Reduce the poaching liquid by about half by boiling it over high heat.  Meanwhile, warm butter over medium heat in a small, separate pan, then add flour and whisk until smooth.  Continue cooking for 2-3 minutes.  Slowly add the reduced stock, whisking constantly.  The sauce will thicken.  Keep adding until desired consistency is reached.  If the sauce is too thick, add a little additional stock.  Finish with a large squeeze of lemon juice and additional salt and pepper if needed (keep in mind the stock was pre-salted).  If plating the fish, serve poured atop each piece.  Otherwise I prefer to present the whole fish in its liquid and serve family style.  Put the sauce in a warmed saucer so each person can add as much or as little as they like.

 

Next up: Pan Seared Coho with Chervil Butter Sauce and Sorrel Herb Salad over Creamy Leeks

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Alchemy of the Simple: Sourdough Hearth Bread

Chocolate Sourdough Boule before baking

Chocolate Sourdough Boule before baking

Culture.  Starter.  Wild yeast.  Fermented flour.  I've wanted to write about sourdough for some time now.  But each time I reached to the back of my fridge, pulled out my crusty Le Parfait jar with a few tablespoons of milky paste in it, I hesitated.  There is magic in sourdough; alchemy in flour, water, & salt.  I learn a little more of it with each 'stretch and fold', but there is always more to learn, to smell, to taste.  Who am I to profess to know how to teach it?  

My starter

My starter

Maybe we all have a little magic to teach.  We may not be masters; perhaps only beginners.  But we share what little is revealed to us, and in another's hands, the mystery expands.  The unknown bubbles over -- and the seekers put it to good use, leaving a little for learning (and a little for sharing).  And so it is with my sourdough starter, gifted to me, and freely gifted out, built up and taken down, wiser and older than I'll ever profess to be. 

Starter, flour, water, & salt.  Before its first rest, right after mixing

Starter, flour, water, & salt.  Before its first rest, right after mixing

My starter came to me around the same time I was learning to preserve fruit.  I had received an unctuous, gently spiced and sweet handmade gift of apple butter around Christmas from an island mama and I was mesmerized.  Island apples, sugar, & spice.  Alchemy.  And then the starter, in an 8oz mason jar with holes poked through the lid, gifted from a friend, who got it from a friend, who got it from a friend --as it is with the best kind of starters.  I could instantly smell the crackled crust, smeared with grass-fed butter, and delicate plum preserves.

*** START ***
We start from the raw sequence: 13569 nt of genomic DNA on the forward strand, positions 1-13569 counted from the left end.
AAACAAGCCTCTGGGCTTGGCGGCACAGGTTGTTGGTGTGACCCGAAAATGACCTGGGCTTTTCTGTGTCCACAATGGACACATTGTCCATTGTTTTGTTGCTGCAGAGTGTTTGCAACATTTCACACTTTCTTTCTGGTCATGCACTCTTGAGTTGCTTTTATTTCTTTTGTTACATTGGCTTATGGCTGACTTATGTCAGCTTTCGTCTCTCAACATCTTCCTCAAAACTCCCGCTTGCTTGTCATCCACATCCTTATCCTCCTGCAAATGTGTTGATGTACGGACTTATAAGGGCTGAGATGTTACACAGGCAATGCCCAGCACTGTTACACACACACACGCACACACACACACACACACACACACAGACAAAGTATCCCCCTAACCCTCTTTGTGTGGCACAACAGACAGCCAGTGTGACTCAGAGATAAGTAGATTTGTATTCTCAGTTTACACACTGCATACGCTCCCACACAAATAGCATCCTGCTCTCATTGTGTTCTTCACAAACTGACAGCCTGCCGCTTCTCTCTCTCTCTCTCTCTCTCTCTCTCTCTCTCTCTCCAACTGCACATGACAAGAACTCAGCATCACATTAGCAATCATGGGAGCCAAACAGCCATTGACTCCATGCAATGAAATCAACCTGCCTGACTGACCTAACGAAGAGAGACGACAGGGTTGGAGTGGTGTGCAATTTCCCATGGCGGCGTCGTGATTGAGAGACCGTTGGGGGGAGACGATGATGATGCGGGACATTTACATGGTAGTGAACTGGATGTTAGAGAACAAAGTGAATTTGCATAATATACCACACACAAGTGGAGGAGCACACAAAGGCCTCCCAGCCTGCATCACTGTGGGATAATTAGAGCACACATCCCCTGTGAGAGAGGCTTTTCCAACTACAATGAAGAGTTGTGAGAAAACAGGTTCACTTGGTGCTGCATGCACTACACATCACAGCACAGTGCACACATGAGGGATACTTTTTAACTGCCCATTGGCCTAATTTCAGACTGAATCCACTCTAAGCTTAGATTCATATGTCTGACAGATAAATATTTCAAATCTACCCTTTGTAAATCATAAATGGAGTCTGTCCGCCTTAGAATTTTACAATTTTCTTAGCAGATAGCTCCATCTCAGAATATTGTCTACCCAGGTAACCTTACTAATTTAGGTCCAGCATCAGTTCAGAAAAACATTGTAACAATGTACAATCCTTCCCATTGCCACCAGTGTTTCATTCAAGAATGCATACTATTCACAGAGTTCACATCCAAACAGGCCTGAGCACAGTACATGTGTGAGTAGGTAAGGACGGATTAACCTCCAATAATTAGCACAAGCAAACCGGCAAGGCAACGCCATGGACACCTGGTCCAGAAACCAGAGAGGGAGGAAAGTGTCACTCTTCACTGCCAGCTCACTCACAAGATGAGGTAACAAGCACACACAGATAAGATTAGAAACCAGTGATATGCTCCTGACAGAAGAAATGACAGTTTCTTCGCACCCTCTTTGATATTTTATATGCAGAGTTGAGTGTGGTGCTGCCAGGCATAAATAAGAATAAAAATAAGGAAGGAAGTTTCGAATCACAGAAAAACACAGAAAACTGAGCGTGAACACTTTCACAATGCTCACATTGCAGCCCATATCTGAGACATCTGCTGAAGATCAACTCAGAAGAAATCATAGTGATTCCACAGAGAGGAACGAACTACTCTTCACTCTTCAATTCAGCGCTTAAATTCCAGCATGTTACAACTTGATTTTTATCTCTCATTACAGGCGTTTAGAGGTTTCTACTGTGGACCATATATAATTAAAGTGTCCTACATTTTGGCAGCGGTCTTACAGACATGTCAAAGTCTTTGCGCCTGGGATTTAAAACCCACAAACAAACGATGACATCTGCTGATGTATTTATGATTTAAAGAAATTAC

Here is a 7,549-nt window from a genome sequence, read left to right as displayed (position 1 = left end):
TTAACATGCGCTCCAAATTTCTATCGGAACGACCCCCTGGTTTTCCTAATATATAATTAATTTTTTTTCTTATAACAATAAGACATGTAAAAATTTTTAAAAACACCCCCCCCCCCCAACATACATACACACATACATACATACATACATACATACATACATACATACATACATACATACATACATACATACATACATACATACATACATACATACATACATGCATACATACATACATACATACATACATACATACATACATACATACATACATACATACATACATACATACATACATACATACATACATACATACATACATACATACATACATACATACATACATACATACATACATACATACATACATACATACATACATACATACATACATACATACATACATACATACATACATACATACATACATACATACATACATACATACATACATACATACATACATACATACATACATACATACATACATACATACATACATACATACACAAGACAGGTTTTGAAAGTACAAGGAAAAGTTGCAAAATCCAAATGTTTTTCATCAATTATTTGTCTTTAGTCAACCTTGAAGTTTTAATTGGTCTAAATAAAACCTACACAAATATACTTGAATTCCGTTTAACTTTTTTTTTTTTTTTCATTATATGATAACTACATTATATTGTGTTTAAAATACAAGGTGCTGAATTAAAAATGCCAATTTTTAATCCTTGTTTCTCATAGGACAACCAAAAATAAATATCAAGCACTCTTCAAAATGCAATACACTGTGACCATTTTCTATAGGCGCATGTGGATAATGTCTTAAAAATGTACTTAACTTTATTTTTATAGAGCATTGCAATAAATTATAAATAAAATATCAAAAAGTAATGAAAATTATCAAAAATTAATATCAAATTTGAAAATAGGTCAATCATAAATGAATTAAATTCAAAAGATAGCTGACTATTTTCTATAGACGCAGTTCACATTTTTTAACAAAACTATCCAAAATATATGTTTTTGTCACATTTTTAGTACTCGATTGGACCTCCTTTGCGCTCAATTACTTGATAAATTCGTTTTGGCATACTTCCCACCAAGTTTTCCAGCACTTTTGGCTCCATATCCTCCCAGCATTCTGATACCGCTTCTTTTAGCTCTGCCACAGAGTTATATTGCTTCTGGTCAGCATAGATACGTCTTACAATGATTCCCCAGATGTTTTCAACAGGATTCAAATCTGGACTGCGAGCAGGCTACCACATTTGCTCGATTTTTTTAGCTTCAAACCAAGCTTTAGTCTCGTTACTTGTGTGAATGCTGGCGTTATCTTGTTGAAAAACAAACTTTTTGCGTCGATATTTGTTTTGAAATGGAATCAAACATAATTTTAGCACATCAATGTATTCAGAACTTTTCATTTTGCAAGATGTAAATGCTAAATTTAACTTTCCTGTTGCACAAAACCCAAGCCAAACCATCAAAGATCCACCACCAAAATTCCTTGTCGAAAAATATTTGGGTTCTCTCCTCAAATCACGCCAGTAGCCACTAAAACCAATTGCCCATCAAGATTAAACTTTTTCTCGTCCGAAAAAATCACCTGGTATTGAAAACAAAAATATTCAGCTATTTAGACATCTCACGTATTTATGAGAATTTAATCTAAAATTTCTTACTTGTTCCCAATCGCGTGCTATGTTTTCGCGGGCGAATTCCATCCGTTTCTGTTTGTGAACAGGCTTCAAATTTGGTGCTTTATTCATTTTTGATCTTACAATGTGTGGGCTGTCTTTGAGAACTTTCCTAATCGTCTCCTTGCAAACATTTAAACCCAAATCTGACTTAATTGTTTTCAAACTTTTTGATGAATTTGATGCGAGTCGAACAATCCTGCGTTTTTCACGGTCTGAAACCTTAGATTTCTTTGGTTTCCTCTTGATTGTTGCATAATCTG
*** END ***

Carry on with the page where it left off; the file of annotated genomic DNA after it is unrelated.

Stretching- use the windowpane test - stretch it until you can see light through but not so much that it tears

Stretching- use the windowpane test - stretch it until you can see light through but not so much that it tears

...and fold it back onto itself, working around the bowl in a circular motion.

...and fold it back onto itself, working around the bowl in a circular motion.

After a few 'stretch and folds'

After a few 'stretch and folds'

But this starter was particularly special.  Not only because of the care attended to it by each successive friend, but by the care attended to it for more than a century. This was the oldest starter on the island, that made the very best bread, served at the exceptional Inn at Ship Bay Restaurant, owned by Chef Geddes and his wife Mary Anna.  The starter has been passed down in Mary Anna's family since the Yukon Gold Rush days -- having married into her mother's side of the family via her Auntie 'Gret's husband Uncle Morris.  I get goosebumps when I think of that tiny jar, passed down from so many hands, rolled up in bedrolls and stoked with body heat to stay warm, having warmed prosperers with countless meals of Yukon flapjacks and fresh hot bread in dismal, frozen conditions.  

Ready for the final proof in the refrigerator or unheated area

Ready for the final proof in the refrigerator or unheated area

I've got a thing for old stuff, I'll admit.  I love thinking of the lives a thing (a living thing - the fruit tree, this starter) has touched.  Tucked in the back of my fridge, I lovingly restore it when fresh bread calls -- but it's been in so many other kitchens, on so many other tables.  One simple, simple thing, has shared so much.  Mary Anna jokes that the starter was part of her dowry upon marrying Geddes, who enlivens it each day to make the best sourdough loaf around (the perfect companion for soaking up the layered pan jus and garden fresh drizzles and sauces Geddes artfully creates for his dishes).  I think a lot about terroir these days - in fruit, family, and rootedness -- this starter has a deeply rooted place and history here.  I am grateful to be part of its ritual.